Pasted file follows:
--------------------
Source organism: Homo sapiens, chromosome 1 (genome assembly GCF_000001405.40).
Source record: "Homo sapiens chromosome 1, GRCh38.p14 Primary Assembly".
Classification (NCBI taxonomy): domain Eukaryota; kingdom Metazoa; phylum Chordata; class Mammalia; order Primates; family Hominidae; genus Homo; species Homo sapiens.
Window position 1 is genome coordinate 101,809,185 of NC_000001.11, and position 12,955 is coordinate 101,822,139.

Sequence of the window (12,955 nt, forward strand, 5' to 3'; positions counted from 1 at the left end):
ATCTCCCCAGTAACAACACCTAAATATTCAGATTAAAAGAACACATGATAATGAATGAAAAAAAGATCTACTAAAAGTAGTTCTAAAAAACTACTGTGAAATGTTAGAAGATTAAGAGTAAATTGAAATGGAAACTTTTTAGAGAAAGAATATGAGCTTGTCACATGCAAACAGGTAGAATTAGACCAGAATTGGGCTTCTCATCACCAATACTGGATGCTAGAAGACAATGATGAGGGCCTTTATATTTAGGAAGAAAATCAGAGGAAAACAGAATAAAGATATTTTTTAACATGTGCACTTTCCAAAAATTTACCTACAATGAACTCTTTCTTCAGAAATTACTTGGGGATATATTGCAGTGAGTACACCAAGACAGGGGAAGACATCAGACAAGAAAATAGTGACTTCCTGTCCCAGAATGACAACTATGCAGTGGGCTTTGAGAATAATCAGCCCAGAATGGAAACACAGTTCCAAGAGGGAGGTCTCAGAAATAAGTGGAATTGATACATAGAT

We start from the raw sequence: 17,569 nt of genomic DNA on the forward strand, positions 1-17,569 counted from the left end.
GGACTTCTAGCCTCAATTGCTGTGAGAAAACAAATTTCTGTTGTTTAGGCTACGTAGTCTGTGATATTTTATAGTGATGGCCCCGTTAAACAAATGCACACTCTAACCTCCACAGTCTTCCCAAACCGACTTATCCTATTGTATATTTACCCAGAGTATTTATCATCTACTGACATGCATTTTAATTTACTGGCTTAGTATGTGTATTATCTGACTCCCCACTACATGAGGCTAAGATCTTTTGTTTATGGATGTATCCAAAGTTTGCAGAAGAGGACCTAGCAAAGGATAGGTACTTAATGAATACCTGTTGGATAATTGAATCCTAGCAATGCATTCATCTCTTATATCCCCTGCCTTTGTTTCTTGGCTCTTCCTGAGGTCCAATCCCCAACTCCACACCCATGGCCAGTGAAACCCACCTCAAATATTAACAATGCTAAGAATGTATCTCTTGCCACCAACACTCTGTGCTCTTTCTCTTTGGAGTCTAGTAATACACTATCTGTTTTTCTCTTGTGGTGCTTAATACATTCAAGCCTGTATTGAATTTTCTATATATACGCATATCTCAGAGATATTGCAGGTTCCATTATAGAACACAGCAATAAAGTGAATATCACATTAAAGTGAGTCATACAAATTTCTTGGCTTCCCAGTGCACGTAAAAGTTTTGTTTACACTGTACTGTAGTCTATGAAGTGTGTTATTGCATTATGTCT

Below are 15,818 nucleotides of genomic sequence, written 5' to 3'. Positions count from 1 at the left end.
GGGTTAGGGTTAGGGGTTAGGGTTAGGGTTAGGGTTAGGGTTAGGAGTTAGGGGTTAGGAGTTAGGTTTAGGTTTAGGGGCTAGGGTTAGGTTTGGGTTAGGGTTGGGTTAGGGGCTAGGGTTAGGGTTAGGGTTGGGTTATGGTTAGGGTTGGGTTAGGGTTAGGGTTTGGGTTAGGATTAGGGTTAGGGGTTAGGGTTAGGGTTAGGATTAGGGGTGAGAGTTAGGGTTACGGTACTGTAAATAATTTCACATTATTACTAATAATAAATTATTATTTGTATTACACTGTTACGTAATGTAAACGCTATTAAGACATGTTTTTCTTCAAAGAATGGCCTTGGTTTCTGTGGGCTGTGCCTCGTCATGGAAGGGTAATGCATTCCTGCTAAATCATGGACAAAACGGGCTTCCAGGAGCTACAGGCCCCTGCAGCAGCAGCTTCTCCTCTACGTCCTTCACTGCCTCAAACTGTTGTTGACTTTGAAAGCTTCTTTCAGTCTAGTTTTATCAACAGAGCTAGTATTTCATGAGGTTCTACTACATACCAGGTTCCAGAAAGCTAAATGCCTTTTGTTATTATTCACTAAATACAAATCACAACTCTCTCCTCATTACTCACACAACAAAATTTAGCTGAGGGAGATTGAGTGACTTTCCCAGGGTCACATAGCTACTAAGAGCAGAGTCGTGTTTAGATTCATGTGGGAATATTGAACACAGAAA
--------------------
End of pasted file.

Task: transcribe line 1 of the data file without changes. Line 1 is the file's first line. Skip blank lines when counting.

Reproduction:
Source organism: Homo sapiens, chromosome 1 (genome assembly GCF_000001405.40).